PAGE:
With the release of the recent ‘A Fairer Private Rented Sector’ white paper, the Government stipulated its intention to abolish the use of section 21 grounds for eviction. This will cause a huge change in the private rented sector and may significantly overhaul the future of the system and supply of housing. So, we thought it would be interesting to look back at the history of these so called ‘no-fault’ evictions, and the positive and negative impact section 21 have had on the lettings industry in England.


Rent Controls

In the early 1900’s it is estimated that 90% of Britain living in rented accommodation, with the system mostly being governed by common law rules. This lack of regulations began to cause a problem as house shortages arose in certain areas as a result of the first world war, leading to some landlords increasing rents significantly. This led to strikes from tenants, threatening to undermine the war effort, and causing big problems for politicians. Their solution was to bring in legislation to restrict a landlord’s right to charge premium rents on smaller, unfurnished properties.

Rent controls were originally devised to be a temporary war-time measure, however by the end of WW1 as the housing shortage worsened, the rent controls were extended in both duration and scope, covering a wider range of dwellings. Security of tenure was also introduced, limiting a landlord’s ability to obtain possession, and succession rights meant tenancies could be passed onto family members for generations. Over the years many efforts were made to relax the legislation, however following the outbreak of WW2, and the subsequent housing shortages that followed, the extent of the legislation was widened again and now covered around 90% of dwellings. It was uneconomic to be a landlord, and this stemmed a rapid decline in private rented housing in the years following.

The 1950’s saw attempts to decontrol the rented sector and focus more on the condition of homes. Rents were frozen at 1939 levels, and landlords could simply not afford to maintain their properties to an appropriate level. The Housing Repairs and Rent Act 1954 led to rent controls being lifted on newly built and converted dwellings. By 1957 legislation allowed properties to be decontrolled upon vacant possession, which incentivised landlords to remove tenants at whatever means necessary to escape the controlled rents. The phrase ‘Rachmanism’ was coined, after Peter Rachman - a landlord who used intimidating and unscrupulous techniques to rid his properties of their tenants. This legislation that was introduced to improve tenants living conditions, had the unintentional side effect of leading to them being harassed.


Rent Regulation & Protective Legislation

A new Labour Government introduced the Protection from Eviction Act 1964, quickly followed by the Rent Act 1965, looking to regulate the property sector. Both pieces of legislation affected a large proportion of properties, and for the first time, were intended to be permanent. Concepts were introduced, such as protection from harassment for tenants, due process for landlords (meaning they had to obtain a court order for possession), notice to quit bringing in a minimum four-week notice period, and fair rents. Instead of the inflexible rent controls, fair rents looked to fix rents at a level that reflected market value and were regulated by independent rent officers. Further developments were introduced in The Rent Act 1974, which incorporated furnished accommodation into the legislation for the first time and excluded tenancies with a resident landlord. Owner Occupiers were also given a mandatory ground to allow them to repossess their property if they wanted to reoccupy. In 1977 this legislation was consolidated into the Protection for Eviction Act and Rent Act 1977.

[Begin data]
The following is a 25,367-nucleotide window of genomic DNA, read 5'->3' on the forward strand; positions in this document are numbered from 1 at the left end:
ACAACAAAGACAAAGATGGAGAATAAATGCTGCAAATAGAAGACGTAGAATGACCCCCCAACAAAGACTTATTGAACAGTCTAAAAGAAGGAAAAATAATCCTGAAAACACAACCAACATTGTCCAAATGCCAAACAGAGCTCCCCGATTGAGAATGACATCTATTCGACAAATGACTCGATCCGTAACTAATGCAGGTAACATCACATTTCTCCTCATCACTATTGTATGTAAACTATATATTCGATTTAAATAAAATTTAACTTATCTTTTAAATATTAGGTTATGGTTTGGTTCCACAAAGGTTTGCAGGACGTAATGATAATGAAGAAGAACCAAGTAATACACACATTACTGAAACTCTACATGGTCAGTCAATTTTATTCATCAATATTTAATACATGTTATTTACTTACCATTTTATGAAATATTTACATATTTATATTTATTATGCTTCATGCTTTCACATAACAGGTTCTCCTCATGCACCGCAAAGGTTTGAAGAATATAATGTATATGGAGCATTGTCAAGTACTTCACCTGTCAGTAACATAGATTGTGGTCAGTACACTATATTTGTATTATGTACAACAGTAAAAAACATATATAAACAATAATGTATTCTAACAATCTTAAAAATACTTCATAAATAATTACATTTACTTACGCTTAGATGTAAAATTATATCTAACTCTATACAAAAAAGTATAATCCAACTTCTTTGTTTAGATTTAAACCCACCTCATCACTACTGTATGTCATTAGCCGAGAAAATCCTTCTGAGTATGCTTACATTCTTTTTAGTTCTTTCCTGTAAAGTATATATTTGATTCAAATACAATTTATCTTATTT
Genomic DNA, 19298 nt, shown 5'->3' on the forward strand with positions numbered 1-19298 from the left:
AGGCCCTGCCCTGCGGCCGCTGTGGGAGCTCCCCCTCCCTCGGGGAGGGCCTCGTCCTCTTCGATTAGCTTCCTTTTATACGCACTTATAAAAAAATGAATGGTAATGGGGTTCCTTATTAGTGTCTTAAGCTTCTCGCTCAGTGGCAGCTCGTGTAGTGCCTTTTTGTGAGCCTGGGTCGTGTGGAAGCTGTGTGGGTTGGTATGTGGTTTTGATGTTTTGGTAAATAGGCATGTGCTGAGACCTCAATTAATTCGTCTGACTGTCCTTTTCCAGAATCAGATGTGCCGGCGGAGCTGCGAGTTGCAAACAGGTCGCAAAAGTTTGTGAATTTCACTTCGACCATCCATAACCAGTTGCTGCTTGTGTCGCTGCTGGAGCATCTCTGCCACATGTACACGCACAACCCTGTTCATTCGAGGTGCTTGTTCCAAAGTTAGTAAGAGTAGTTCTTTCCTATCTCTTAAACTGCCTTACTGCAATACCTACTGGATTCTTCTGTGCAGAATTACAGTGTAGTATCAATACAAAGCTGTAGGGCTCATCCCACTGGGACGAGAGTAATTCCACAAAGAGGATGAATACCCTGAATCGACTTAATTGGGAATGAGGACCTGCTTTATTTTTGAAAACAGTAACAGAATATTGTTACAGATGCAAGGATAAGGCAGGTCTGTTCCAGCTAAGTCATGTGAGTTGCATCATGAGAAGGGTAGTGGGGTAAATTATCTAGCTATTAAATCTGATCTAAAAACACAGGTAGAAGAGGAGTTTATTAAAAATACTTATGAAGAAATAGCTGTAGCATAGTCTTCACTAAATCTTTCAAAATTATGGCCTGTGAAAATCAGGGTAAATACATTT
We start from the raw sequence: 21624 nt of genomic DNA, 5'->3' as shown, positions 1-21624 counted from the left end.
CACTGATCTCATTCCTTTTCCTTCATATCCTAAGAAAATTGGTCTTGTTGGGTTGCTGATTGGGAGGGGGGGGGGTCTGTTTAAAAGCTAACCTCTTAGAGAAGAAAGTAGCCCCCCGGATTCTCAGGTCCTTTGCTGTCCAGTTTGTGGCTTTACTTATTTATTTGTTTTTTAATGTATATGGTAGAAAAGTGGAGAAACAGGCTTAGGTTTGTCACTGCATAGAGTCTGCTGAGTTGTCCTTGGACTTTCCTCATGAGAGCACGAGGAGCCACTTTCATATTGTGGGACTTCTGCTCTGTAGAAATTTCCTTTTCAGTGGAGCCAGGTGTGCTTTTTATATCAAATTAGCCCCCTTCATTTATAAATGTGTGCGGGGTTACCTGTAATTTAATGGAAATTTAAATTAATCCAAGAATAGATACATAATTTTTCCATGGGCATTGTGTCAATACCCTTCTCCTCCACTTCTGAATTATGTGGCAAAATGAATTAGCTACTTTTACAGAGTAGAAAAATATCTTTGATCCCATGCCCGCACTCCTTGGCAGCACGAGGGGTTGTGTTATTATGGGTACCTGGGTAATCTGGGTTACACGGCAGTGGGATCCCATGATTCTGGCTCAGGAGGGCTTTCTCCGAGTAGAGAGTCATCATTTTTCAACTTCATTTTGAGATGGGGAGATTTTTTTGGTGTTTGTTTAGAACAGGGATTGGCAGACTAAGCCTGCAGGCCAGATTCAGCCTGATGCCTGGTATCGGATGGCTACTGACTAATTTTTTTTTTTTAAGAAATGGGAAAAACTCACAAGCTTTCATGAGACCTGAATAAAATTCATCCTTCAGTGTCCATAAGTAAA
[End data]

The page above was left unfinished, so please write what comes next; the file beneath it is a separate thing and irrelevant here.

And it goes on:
Whilst this legislation’s aim was to provide strong rights to tenants, the legislation was complex, and the knowledge of how to benefit from it was not widespread. At the same time, the legislation was not comprehensive, which left gaping loopholes to be exploited. For example, many tenancy types, such as licences and renting to limited companies were excluded, which landlords used to their advantage.

However, the Rent Acts were not popular with landlords either. The continued succession rights, and protective legislation led to cases of what was initially intended to be a short-term let, ending up as landlords effectively ‘losing’ their property for generations. The fair rents, which were supposed to reflect a true market rent, developed so that over time there were no genuine market rents in existence, meaning rent levels drifted on a downward trajectory. Landlords therefore couldn’t afford, and had little incentive, to maintain properties in a good condition, and many deteriorated.

This legislation, as a whole, contributed towards a significant decline in the number of households living in private rented accommodation, amounting to around 9% of Britain’s population at the end of the 1970s.


The Housing Act

Enter Margaret Thatcher and her conservative government, who quickly overhauled the private rented sector to make it much more similar to how we know it today. Her goal was to increase the supply of housing, and to redress the balance between tenant and landlord rights, giving landlords more control over their property. To do this she first introduced the shorthold tenancy, and then soon after, through the Housing Act 1988, developed its successors - the assured tenancy and assured shorthold tenancy (AST). The concept of the new types of tenancy were created so that landlords had the right to evict tenants without giving a reason, as long as they followed the set procedure dictated by section 21 of the act. The assured tenancy became the default tenancy type and was not burdened with any rent regulations or succession rights (except spouses), which you think would make them very popular amongst landlords. However, it took time for the new legislation to be fully appreciated, and it wasn’t until the first buy-to-let mortgages were introduced in 1995 that the private rented sector became buoyant.